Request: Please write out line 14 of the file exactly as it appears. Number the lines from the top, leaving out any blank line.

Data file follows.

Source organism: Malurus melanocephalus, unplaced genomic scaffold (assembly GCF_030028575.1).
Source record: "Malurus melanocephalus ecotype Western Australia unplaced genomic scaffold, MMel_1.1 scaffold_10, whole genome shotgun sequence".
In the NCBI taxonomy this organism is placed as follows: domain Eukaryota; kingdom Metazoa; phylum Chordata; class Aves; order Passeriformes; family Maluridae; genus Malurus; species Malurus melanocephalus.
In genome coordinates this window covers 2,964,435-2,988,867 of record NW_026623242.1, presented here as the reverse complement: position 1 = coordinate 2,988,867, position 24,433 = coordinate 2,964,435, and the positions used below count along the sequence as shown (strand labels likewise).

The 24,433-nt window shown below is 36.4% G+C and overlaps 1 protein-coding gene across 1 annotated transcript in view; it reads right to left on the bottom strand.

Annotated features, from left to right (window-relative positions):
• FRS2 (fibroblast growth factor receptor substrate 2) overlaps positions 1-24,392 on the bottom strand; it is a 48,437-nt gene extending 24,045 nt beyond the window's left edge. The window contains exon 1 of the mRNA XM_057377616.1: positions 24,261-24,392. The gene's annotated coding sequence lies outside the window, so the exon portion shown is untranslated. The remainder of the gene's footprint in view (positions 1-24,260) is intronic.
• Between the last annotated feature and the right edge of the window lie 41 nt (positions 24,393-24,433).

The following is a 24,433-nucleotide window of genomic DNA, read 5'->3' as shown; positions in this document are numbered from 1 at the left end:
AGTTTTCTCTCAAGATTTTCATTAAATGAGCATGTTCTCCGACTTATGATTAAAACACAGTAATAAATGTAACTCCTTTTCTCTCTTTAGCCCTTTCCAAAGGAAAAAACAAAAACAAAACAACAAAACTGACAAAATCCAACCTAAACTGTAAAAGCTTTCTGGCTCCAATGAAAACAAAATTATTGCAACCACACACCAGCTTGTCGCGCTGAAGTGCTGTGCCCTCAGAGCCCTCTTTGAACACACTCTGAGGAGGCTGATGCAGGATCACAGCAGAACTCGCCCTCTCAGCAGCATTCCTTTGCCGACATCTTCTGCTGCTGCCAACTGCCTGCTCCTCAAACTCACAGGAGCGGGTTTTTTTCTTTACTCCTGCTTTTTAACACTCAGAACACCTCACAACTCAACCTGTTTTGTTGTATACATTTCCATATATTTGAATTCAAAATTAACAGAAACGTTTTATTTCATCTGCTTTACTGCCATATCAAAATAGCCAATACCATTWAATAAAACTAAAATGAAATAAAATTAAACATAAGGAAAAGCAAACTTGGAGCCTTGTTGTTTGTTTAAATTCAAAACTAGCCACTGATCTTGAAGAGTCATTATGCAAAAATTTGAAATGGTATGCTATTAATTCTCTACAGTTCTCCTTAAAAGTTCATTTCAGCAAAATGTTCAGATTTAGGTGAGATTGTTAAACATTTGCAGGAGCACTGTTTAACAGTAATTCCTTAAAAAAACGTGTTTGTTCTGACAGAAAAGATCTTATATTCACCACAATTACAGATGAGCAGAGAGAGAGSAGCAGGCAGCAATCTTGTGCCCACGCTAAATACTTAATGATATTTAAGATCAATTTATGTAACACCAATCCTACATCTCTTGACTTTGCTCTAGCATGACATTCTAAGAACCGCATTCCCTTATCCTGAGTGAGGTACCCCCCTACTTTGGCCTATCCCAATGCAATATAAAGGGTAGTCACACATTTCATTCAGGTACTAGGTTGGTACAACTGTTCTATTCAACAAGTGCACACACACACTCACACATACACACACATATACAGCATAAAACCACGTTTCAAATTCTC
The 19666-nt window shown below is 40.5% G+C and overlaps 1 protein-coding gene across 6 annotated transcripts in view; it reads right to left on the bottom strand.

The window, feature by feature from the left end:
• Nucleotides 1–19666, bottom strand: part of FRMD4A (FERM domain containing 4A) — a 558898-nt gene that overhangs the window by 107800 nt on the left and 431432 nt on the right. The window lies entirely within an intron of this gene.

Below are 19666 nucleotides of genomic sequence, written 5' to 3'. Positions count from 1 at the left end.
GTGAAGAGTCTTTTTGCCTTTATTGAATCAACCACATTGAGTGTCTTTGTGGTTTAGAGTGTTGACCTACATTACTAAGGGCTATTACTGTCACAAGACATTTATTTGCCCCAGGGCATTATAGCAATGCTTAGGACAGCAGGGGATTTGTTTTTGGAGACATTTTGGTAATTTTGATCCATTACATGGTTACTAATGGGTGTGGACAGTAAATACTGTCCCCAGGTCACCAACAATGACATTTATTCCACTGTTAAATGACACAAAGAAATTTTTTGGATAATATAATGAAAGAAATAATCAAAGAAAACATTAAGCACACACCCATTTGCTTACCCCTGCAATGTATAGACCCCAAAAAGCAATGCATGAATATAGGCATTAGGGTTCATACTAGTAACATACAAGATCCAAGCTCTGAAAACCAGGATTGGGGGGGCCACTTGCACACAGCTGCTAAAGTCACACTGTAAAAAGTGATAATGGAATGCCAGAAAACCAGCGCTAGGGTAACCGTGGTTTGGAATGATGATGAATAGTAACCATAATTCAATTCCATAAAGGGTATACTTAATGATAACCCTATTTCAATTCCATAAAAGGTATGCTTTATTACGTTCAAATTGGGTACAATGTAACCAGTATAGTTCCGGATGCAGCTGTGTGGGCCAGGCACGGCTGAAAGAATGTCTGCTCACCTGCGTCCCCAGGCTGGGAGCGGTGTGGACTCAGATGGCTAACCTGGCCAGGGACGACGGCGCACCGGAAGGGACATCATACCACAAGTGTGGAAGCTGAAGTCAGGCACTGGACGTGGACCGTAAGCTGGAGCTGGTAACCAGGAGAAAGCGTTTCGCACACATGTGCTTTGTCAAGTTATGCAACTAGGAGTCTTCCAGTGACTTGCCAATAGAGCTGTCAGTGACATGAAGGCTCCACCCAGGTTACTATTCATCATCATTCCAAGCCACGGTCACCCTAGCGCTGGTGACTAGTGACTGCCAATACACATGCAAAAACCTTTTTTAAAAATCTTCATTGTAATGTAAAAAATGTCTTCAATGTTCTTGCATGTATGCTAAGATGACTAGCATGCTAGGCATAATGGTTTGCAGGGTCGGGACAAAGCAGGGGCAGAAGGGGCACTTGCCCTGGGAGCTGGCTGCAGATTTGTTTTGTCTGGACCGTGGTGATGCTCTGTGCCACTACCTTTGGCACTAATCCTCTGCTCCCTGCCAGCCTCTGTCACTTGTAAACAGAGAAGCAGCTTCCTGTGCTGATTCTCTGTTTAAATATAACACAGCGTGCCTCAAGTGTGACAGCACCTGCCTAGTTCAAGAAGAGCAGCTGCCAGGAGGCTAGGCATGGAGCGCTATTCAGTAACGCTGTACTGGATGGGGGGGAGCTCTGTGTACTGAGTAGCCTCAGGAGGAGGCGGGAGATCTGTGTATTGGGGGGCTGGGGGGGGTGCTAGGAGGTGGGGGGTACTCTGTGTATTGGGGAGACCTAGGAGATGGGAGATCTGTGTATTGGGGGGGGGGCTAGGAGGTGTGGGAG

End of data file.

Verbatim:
Below are 19666 nucleotides of genomic sequence, written 5' to 3'. Positions count from 1 at the left end.